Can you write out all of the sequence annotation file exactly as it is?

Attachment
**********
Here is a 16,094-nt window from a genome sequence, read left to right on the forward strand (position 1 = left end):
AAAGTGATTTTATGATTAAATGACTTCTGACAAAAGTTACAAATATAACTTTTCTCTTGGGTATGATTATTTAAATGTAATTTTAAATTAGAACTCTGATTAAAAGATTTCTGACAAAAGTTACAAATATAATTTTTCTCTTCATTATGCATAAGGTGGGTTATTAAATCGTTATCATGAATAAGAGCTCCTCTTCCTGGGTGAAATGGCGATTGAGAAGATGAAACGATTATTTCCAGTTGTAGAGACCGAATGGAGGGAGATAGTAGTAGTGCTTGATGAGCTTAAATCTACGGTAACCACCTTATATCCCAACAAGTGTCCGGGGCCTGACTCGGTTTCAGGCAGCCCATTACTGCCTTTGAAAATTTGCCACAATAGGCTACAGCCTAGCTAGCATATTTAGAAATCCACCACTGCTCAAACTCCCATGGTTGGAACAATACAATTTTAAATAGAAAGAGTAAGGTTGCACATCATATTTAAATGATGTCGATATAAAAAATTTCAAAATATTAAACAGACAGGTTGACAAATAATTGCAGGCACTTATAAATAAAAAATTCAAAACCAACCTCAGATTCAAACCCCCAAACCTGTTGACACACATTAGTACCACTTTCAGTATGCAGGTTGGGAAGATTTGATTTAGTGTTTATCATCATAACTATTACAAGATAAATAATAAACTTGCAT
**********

Here is a 16,094-nt window from a genome sequence, read left to right on the forward strand (position 1 = left end):
AAAGTGATTTTATGATTAAATGACTTCTGACAAAAGTTACAAATATAACTTTTCTCTTGGGTATGATTATTTAAATGTAATTTTAAATTAGAACTCTGATTAAAAGATTTCTGACAAAAGTTACAAATATAATTTTTCTCTTCATTATGCATAAGGTGGGTTATTAAATCGTTATCATGAATAAGAGCTCCTCTTCCTGGGTGAAATGGCGATTGAGAAGATGAAACGATTATTTCCAGTTGTAGAGACCGAATGGAGGGAGATAGTAGTAGTGCTTGATGAGCTTAAATCTACGGTAACCACCTTATATCCCAACAAGTGTCCGGGGCCTGACTCGGTTTCAGGCAGCCCATTACTGCCTTTGAAAATTTGCCACAATAGGCTACAGCCTAGCTAGCATATTTAGAAATCCACCACTGCTCAAACTCCCATGGTTGGAACAATACAATTTTAAATAGAAAGAGTAAGGTTGCACATCATATTTAAATGATGTCGATATAAAAAATTTCAAAATATTAAACAGACAGGTTGACAAATAATTGCAGGCACTTATAAATAAAAAATTCAAAACCAACCTCAGATTCAAACCCCCAAACCTGTTGACACACATTAGTACCACTTTCAGTATGCAGGTTGGGAAGATTTGATTTAGTGTTTATCATCATAACTATTACAAGATAAATAATAAACTTGCAT